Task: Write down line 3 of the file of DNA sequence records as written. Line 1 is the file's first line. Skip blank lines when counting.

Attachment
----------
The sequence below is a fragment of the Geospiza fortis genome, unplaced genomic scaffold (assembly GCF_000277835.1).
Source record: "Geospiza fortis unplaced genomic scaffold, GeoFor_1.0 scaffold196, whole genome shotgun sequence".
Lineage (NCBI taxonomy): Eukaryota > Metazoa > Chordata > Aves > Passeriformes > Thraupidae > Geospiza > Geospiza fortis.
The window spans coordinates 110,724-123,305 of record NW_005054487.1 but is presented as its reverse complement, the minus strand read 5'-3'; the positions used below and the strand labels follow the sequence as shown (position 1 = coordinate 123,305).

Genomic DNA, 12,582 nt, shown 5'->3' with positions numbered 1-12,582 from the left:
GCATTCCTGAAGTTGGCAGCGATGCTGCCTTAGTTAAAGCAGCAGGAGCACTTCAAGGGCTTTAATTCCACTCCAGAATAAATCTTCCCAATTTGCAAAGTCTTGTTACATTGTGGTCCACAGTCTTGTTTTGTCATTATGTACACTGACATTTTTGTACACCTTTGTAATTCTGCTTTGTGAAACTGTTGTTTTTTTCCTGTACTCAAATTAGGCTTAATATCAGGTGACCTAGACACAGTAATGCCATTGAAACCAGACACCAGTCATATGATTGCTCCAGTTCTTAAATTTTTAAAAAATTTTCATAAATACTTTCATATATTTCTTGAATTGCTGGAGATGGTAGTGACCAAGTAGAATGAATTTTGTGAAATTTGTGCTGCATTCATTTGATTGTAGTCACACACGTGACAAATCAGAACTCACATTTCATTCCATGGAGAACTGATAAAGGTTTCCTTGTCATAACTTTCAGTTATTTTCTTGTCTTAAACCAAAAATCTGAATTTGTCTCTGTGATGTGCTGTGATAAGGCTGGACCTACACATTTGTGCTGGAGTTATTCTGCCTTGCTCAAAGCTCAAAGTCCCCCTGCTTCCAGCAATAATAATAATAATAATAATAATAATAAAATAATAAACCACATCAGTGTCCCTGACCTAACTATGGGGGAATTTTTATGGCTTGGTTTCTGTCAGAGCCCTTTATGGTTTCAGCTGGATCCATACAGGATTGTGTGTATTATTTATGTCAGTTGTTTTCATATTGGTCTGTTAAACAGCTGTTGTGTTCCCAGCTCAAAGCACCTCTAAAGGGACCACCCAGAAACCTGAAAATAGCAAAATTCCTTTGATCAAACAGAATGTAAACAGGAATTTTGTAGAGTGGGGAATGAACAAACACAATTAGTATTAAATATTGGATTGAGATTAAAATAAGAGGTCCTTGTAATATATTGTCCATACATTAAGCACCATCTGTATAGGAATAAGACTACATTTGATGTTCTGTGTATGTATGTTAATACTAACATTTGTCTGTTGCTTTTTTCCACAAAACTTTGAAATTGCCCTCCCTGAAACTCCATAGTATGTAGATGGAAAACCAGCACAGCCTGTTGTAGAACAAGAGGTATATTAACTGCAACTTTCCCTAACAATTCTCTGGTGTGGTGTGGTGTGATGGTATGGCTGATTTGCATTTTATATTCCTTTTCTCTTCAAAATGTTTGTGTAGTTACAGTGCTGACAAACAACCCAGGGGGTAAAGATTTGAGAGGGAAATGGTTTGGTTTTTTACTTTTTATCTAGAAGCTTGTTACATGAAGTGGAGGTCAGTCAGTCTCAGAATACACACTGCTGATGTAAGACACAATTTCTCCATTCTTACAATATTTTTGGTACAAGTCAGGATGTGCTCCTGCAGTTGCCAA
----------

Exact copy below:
Lineage (NCBI taxonomy): Eukaryota > Metazoa > Chordata > Aves > Passeriformes > Thraupidae > Geospiza > Geospiza fortis.